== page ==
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Finding the Picture with Brooks Jensen

Finding the Drama

Looking up from the bottom of Capitol Wash in Utah, I saw this tree precariously perched on the edge of this cliff. Click — picture captured. However, art was not made. I composed carefully, waited for some nice light, positioned the camera so the tree was positioned well in the gap in the rocks. But it's just not art. Why? No feeling, no emotion, no mood, no drama. Fortunately, we were working these canyons during an active weather week. In just a few minutes, the drama arrived.

By using the clouds, a dark sky, a darker exposure, and avoiding the illuminated rocks, the entire mood of the image has intensified. These are completely different pictures, and in my way of thinking only the bottom one has emotion. The first version may have the power of description, but the second one has the power to make us feel something.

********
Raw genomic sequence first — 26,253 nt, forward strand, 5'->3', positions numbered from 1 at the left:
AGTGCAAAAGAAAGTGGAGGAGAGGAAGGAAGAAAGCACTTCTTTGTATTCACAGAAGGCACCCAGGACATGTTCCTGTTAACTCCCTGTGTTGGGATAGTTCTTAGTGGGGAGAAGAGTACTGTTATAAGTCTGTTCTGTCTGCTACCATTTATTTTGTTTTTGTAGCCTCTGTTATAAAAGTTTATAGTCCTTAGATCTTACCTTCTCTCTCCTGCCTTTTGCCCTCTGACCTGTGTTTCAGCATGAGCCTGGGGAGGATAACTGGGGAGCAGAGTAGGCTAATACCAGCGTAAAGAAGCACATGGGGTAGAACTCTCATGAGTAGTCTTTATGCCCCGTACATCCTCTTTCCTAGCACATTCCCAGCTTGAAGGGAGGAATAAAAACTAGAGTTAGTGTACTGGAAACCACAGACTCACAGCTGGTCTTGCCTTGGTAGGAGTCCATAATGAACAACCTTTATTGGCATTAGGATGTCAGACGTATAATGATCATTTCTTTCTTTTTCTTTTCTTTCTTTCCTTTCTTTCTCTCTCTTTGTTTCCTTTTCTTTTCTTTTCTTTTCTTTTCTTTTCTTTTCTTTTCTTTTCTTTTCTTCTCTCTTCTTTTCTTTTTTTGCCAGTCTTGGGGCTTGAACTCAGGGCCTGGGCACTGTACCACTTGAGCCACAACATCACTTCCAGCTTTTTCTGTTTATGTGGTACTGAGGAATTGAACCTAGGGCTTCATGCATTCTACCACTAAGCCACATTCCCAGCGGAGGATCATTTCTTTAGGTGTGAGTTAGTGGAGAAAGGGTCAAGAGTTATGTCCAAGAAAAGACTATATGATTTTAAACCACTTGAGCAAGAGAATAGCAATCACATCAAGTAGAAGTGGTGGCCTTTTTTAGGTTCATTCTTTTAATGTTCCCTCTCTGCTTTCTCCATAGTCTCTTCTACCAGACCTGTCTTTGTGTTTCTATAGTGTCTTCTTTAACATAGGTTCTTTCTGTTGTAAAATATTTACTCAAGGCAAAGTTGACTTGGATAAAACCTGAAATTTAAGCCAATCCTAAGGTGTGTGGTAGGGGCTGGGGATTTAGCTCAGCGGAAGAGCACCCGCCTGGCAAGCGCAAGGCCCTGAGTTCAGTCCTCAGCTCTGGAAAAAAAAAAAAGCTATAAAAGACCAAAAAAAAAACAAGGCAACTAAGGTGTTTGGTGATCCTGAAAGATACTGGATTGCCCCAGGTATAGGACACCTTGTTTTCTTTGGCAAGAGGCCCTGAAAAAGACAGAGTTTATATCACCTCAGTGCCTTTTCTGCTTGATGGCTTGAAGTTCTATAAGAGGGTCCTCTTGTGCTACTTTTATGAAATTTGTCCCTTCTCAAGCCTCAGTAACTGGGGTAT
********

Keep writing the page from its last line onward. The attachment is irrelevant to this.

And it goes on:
As humans, our range of possible emotions is incredibly diverse. If a photograph doesn't create a sympatheic vibration with any of those possible emotions, it's just a record of what we pointed the camera at. Technologically, that's still an amazing accomplishment. But, to rise to the level of art, I think a photograph has to resonate with an emotion beyond mere description.

Tech data:

Panasonic G2 using a Panasonic Leica 45-200mm f/4-5.6 lens at 166mm. ISO 100. f/5.6 at 1/200th sec.